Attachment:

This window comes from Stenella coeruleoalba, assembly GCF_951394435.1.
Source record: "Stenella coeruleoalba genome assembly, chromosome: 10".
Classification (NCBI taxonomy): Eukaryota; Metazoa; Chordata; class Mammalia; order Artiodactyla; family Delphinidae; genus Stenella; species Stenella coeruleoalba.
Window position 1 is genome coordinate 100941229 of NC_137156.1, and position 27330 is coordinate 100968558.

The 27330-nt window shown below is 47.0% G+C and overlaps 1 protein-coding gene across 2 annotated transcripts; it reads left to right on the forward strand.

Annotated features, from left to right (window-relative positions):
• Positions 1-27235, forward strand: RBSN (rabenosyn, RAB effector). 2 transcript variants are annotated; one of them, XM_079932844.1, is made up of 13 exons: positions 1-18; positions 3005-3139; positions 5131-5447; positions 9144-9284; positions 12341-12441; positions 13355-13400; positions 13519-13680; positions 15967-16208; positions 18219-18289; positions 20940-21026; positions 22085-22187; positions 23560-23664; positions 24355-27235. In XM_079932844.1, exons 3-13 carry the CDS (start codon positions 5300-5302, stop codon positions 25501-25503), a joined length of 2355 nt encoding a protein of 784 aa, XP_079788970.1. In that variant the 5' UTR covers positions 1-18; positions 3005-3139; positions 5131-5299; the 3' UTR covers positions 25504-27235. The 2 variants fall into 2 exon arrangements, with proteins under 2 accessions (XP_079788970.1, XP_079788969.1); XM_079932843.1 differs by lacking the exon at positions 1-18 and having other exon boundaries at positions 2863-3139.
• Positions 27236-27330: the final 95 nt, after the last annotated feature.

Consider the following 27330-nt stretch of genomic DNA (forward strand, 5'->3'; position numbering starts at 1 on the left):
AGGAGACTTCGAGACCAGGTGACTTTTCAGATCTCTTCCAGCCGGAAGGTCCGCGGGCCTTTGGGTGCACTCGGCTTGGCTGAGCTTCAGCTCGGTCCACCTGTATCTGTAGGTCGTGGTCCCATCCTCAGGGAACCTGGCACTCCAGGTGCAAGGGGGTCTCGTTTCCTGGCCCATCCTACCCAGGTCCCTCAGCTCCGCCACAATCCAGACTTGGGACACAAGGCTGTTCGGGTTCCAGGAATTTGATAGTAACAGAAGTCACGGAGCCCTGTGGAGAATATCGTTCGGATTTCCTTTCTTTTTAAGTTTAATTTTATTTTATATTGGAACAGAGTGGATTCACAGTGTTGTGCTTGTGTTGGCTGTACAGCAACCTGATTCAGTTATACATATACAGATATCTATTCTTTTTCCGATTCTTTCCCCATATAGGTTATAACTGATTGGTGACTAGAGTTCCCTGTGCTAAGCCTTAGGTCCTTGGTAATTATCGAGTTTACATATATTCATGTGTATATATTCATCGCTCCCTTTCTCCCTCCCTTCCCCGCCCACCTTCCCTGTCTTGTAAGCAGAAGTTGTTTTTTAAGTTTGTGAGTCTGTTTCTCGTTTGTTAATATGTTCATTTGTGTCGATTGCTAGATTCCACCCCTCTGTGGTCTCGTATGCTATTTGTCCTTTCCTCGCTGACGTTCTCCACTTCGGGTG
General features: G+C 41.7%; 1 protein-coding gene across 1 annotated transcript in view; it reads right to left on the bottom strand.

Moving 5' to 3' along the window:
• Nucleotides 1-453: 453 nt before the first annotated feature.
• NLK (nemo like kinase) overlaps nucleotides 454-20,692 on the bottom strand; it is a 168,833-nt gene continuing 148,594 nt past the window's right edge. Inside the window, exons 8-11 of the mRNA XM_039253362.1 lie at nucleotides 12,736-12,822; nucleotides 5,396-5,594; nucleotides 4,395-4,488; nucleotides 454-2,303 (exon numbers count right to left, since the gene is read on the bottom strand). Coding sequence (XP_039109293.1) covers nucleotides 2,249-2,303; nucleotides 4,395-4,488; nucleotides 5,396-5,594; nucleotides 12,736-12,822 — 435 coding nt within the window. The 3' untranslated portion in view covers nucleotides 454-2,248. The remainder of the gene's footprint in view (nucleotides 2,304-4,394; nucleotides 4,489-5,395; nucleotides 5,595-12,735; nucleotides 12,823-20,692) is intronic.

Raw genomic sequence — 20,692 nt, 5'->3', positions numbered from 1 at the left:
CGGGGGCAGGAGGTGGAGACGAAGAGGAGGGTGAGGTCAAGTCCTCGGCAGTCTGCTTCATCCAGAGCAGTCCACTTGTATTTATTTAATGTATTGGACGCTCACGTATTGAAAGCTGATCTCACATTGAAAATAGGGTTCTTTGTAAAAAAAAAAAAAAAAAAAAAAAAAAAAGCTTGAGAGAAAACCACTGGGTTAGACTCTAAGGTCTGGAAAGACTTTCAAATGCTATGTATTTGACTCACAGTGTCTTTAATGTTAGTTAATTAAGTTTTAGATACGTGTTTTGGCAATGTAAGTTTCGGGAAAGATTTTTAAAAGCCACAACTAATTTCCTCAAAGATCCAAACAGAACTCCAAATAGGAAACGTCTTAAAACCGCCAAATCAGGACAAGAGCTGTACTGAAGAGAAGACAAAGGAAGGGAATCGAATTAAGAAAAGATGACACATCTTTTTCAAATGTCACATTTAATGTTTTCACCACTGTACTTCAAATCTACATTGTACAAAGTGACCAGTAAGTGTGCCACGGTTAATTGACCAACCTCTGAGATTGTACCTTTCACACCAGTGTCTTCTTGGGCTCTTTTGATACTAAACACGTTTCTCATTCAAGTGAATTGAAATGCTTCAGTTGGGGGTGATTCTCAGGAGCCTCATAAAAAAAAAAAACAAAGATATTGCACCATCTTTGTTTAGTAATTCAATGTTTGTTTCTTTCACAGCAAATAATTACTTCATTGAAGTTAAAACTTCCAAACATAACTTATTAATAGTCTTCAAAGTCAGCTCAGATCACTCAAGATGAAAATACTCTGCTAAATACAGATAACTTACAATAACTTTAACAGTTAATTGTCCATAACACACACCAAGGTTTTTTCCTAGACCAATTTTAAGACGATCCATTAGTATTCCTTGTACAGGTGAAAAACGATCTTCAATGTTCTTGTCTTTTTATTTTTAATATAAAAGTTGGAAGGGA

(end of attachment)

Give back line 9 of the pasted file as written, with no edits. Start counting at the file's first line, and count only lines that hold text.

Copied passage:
Consider the following 27330-nt stretch of genomic DNA (forward strand, 5'->3'; position numbering starts at 1 on the left):